“Benedict XVI’s success in the UK,” writes George Weigel, “challenges the often supine British hierarchy to be as humanly compelling and intellectually forceful as the Pope. If the bishops of the UK gather their nerve, they may eventually recognise that the New Atheists are in danger of becoming Paisley 2.0: people so perfervid, so over-the-top in their antipathies as to be dismissed as fundamentally unserious. The virulence of the New Atheists’ pre-papal visit commentary suggests they may fear this fate for themselves. In which case, to use another local phrase, it’s time to put in the boot.”
I would like to know what my readers think about this. My own instincts often tend towards putting in the boot: for instance, what are we to make of Bishop Kieran Conry, who, when an interviewer asked him about the ordination of women (on which the Catholic view has been clear for centuries), and whether the Pope should “change his mind”, replied with that (he thinks) winning twinkle: “Well, according to Pope John Paul II, this was a definitive statement, wasn’t it, so… [laughs] I couldn’t possibly comment.”
This is not the first time that Bishop Conry has inspired in me a certain twitchiness around the boot area: but of course, what George Weigel is saying is not that what he calls Britain’s “often supine British hierarchy” (which strictly speaking, of course, doesn’t exist: there are at least two “British” hierarchies) should have the boot put into it – and one would have to say anyway that the Conryite tendency is not universal among our bishops – but that they, the bishops, should be putting the boot into the New Atheists.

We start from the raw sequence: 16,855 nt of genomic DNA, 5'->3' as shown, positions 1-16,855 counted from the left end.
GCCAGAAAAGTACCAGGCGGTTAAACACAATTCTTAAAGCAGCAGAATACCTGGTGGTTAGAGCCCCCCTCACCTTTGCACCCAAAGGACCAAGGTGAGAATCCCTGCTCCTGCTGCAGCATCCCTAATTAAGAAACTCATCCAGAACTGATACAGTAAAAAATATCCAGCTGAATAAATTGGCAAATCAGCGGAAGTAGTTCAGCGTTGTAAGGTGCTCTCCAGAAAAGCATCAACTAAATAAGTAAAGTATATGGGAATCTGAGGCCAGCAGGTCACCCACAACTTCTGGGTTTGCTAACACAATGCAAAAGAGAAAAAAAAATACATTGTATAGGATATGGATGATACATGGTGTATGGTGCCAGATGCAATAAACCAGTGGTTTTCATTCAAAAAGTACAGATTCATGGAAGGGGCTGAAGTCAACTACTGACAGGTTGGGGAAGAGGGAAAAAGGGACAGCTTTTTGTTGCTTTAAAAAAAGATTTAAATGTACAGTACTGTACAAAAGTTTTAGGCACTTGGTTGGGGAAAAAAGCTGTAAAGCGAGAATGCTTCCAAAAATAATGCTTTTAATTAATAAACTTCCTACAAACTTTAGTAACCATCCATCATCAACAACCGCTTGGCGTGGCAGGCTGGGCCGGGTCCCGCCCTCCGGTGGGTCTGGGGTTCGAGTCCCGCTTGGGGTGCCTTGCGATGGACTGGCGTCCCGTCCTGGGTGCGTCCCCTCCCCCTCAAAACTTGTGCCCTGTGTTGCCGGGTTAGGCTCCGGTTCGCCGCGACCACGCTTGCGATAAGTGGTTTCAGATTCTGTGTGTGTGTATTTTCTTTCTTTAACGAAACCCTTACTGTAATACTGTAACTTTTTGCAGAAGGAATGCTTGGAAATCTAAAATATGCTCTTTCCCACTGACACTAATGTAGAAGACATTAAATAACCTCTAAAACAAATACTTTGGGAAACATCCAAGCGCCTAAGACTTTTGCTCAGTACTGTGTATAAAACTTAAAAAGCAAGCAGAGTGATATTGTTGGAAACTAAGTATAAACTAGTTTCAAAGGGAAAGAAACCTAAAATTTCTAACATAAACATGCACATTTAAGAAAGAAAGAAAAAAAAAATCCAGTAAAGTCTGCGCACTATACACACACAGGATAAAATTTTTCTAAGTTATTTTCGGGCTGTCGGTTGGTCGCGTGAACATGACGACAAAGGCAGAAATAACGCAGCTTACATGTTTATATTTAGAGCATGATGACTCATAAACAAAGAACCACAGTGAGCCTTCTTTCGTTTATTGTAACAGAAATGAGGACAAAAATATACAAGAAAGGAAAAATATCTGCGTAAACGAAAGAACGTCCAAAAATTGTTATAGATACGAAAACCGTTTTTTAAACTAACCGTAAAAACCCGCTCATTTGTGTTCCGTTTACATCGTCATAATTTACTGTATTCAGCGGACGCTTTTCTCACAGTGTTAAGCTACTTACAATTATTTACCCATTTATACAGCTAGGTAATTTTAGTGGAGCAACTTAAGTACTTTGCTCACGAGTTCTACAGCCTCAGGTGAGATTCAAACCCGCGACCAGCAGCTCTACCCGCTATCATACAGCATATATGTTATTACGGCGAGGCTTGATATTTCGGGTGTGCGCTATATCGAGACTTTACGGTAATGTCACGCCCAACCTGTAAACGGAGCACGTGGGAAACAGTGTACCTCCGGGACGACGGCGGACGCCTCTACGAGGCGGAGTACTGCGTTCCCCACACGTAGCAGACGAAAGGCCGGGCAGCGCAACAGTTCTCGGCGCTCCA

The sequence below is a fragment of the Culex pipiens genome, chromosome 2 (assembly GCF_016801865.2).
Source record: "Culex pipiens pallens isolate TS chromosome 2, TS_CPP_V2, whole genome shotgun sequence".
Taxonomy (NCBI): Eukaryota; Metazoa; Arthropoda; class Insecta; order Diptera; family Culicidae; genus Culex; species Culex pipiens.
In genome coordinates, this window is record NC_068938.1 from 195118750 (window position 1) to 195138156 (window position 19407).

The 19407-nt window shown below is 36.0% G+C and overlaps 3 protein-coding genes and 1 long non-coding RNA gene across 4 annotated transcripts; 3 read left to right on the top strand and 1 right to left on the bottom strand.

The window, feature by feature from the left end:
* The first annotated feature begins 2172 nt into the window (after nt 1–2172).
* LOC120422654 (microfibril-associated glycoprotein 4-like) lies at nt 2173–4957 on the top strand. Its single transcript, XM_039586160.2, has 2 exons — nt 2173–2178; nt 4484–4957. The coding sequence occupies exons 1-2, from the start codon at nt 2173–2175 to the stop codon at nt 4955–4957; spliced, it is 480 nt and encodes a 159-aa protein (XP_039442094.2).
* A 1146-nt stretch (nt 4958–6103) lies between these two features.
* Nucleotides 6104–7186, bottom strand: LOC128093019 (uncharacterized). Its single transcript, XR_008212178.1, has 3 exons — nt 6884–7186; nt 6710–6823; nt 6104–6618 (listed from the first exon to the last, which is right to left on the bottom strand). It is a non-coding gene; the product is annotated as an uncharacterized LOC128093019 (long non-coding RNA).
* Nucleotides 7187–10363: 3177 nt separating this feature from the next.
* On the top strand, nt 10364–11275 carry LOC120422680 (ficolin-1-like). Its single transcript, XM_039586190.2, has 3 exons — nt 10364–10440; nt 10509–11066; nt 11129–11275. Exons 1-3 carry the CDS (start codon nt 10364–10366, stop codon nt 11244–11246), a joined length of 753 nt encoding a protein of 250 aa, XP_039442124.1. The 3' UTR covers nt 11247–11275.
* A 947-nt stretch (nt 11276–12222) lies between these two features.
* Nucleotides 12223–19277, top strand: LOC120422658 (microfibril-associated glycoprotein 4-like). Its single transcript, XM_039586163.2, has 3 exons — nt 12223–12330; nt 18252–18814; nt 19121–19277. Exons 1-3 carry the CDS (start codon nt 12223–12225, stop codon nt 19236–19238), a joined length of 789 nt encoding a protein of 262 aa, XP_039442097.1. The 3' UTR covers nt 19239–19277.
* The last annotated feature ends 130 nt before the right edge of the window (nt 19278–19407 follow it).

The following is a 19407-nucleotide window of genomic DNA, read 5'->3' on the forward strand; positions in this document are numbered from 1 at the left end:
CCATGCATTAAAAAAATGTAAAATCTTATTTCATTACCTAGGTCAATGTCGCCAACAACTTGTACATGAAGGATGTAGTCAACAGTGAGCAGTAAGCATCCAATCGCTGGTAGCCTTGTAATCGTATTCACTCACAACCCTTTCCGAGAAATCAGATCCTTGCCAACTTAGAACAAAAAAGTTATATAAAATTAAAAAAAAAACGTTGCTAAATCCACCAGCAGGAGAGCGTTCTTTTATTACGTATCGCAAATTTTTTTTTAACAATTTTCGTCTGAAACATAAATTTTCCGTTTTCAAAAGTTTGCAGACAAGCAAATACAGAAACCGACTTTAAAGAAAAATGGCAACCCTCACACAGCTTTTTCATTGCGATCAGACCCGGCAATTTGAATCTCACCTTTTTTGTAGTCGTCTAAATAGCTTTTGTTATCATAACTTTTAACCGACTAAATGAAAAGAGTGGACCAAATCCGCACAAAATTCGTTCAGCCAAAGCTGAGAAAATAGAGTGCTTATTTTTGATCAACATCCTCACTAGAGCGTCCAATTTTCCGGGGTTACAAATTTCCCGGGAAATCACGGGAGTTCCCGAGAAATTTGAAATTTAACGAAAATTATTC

Well, there are two reasons why they won’t and probably shouldn’t try. The first is that they are probably too frightened of them, even now, to do anything of the sort. Archbishop Peter Smith even went to plead with them beforehand not to be too nasty, thus handing them a propaganda triumph. It was unnecessary anyway; it was the Pope who sorted them out, simply by the loving kindness of his gentle but powerful personality, by a charisma which attracted crowds so large that their own puny demo was simply swept away. He made only one reference to the “aggressive atheism” which had by then already discredited itself, and the agressive atheists were utterly routed; job done.
That brings me to the real reason why the bishops shouldn’t put the boot in. The Pope’s secret weapon, as I also wrote just after the visit, was British fair-mindedness: if we put the boot in now against the “protest the Pope” mob, who are still prostrate and licking their wounds, that would rebound on us: you don’t kick a man when he is down. Just ignore them is my instinct. They are harmless now: their own sheer futility has finished them off.